5 [ WCEL Hme ] [ WCEL Publicatins ] [ Search the WCEL Library ] PREFACE The West Cast Envirnmental Law Research Fundatin (WCELRF) is a nn-prfit, charitable sciety devted t legal research and educatin aimed at prtectin f the envirnment and prmtin f public participatin in envirnmental decisin-making. It perates in cnjunctin with the West Cast Envirnmental Law Assciatin (WCELA), which prvides legal services t cncerned members f the public fr the same tw purpses. Since the funding f the WCELA in 1974, bth rganizatins have dealt with txic cntaminatin issues n innumerable ccasins. The prblem is nt new. What is new is the widespread cncern abut txic cntaminatin amng the general public, in business and in gvernment. This cncern reflects sciety's rapidly expanding envirnmental awareness, as well as a grwing recgnitin f the ptentially enrmus financial csts f failing t prperly handle ur txic waste. The failure t prperly handle txic waste is vividly shwn at the Exp '86 site: decades f plluting industries have left a legacy f cntaminatin which will require millins f dllars t clean up. Many ther sites have als been fund t be cntaminated frm imprper dispsal f hazardus substances. WCELRF has in recent mnths addressed the issues f txic cntaminatin f land and buildings. In September 1989, WCELRF published Txic Real Estate in British Clumbia: Identificatin f Issues, the first reprt in a series f three. This first reprt identified as a majr cncern the general questin f ``wh pays?'' It als nted the glaring absence f legislatin t cmprehensively deal with the prblems f histrically cntaminated prperty. It was beynd the scpe f that first reprt t assess these issues in any depth. This reprt, the secnd f the series, fcuses n liability fr cleaning up the txic cntaminatin f land and buildings. It is nt intended t be a cmprehensive, technical legal dcument. Rather, the intent f this reprt is t present the salient issues and principles f liability in a readable, laypersn's frmat. It is intended t be an educatinal resurce fr persns interested in cntaminated land r buildings, r fr persns wh are lking fr slutins t cntaminatin prblems. This reprt, it is hped, will make readers mre aware f the specific steps they might take t prtect themselves against liability and will allw readers t identify the parties wh may be respnsible fr cleaning up a cntaminatin prblem. The third vlume f this series, Txic Real Estate in British Clumbia: Draft Statute fr Discussin, will present a draft mdel statute t prmte discussin regarding law refrm issues. It will be published in July, The B.C. gvernment recently annunced that it intends t pass legislatin dealing with cntaminated land prblems. Such legislatin has nt yet been tabled. It is hped, hwever, that the three reprts in this series will serve as a basis fr cnstructive discussin f this issue. The views expressed in this reprt are thse f the authr alne. Finally, readers are reminded that this reprt is educatinal and des nt cnstitute legal advice. Readers cncerned abut liability in a particular situatin are urged t seek legal advice frm a lawyer. Waldemar Braul Vancuver, June 1990 [ WCEL Hme ] [ WCEL Publicatins ] [ Search the WCEL Library ]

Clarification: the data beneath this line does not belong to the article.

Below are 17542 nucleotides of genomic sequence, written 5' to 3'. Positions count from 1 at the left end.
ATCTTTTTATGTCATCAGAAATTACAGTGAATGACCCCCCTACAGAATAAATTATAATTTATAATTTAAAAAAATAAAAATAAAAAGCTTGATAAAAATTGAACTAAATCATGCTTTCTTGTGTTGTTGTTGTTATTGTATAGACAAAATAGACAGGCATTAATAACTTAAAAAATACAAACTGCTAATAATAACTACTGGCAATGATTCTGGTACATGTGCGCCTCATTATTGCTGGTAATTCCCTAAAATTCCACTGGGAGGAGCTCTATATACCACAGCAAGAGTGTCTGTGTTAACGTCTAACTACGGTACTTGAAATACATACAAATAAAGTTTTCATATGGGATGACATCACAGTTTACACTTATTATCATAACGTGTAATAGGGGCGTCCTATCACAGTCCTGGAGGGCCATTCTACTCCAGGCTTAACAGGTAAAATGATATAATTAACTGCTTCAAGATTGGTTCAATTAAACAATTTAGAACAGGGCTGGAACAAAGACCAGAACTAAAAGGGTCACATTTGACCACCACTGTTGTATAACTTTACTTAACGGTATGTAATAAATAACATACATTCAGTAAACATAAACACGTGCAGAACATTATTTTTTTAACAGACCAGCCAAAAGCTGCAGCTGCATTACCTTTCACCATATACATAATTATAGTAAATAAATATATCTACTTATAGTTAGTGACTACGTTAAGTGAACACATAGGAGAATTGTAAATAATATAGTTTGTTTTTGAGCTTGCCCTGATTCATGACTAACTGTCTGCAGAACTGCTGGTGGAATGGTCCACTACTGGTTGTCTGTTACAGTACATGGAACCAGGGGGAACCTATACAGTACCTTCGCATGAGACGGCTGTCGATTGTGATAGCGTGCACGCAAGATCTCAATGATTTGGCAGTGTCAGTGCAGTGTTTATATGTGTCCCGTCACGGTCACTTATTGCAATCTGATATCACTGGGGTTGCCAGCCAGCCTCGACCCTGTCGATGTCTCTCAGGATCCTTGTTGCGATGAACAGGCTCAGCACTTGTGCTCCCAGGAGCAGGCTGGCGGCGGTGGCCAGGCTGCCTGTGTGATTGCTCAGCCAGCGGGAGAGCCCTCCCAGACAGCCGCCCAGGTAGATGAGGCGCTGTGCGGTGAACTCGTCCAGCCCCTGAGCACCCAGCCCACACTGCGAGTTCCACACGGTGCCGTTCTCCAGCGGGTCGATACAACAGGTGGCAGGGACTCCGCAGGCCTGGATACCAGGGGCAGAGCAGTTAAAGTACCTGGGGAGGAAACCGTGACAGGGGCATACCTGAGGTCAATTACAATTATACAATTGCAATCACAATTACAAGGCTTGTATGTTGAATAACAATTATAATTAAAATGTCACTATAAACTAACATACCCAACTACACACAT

6 Chapter 1 - INTRODUCTION 1.1 THE TYPES OF LIABILITY Txic Real Estate in British Clumbia: Identificatin f Issues, published in September 1989, identified numerus grwing cncerns abut the txic cntaminatin f land and buildings in British Clumbia. The central questin raised in that reprt was straightfrward: ``Wh must take the steps -- and pay the bills -- t clean up the cntaminatin?'' [(1) W. Braul, J. Russell and W.J. Andrews, Txic Real Estate in British Clumbia: Identificatin f Issues, West Cast Envirnmental Law Research Fundatin, Vancuver, 1989, at p. 2.] Hwever, the reprt cncluded that, ``Numerus cmplex legal principles gvern liability fr cleaning up txic real estate.'' [(2) Ibid., at p. 25.] This reprt examines thse principles f liability in greater depth. It identifies the majr areas f ptential liability in rder t prmte the preventin f liability and t help reduce the uncertainty surrunding this tpic. We trust that this will result in greater remedial actin t clean up cntaminated land. Numerus cmplex legal principles gvern liability fr cleaning up txic real estate. This reprt analyses fur main areas where liability fr cleaning up cntaminated land may arise: during the real estate transactin; during the redevelpment prcess; where neighburs r subsequent wners f cntaminated real estate take actin; and where certain prvisins f pllutin statutes apply. Chapter Tw discusses hw liability arises in the real estate transactin. Exceptins t the traditinal rule f ``buyer beware'' (r caveat emptr) ften apply in the sale f cntaminated prperty. Mrever, ptential liability is nt limited t the vendr f cntaminated prperty -- it als can extend t the realtr, appraiser, envirnmental cnsultant, lawyer, and lender. Chapter Three examines hw liability fr clean-up csts may arise during the redevelpment prcess. It describes a recently-instituted prcedure in which municipalities and the British Clumbia Ministry f Envirnment require assessments and clean-ups f cntaminated sites by prspective develpers. This chapter fcuses n three issues arising frm the new prcedure: whether there is adequate statutry authrity fr municipalities and the prvincial gvernment t require that develpers cnduct assessments and clean-ups; whether municipalities and the prvincial gvernment can be held liable fr negligent assessment f cntaminatin; and whether municipalities must disclse infrmatin respecting cntaminatin. Chapter Fur fcuses n hw victims f cntaminatin can use the cmmn law f trt t sue the wners and ccupiers f plluting prperty. Fr instance, persns suffering leachate pllutin frm neighburing cntaminated land increasingly will lk t trt law fr remedies, given the high csts f clean-up. Als, current wners f cntaminated land may seek trt remedies against frmer wners. Chapter Five discusses the applicatin f pllutin statutes and, in particular, the retractive effect f sectins authrizing the prvincial gvernment t rder clean-ups, the requirements gverning clean-up peratins, and sme f the defences available t persns charged with pllutin ffences. Again, ptential liability extends nt nly t current plluters but als t past plluters and current and past wners, ccupiers and thers, including lenders, wh exercised cntrl r management f cntaminated land and buildings.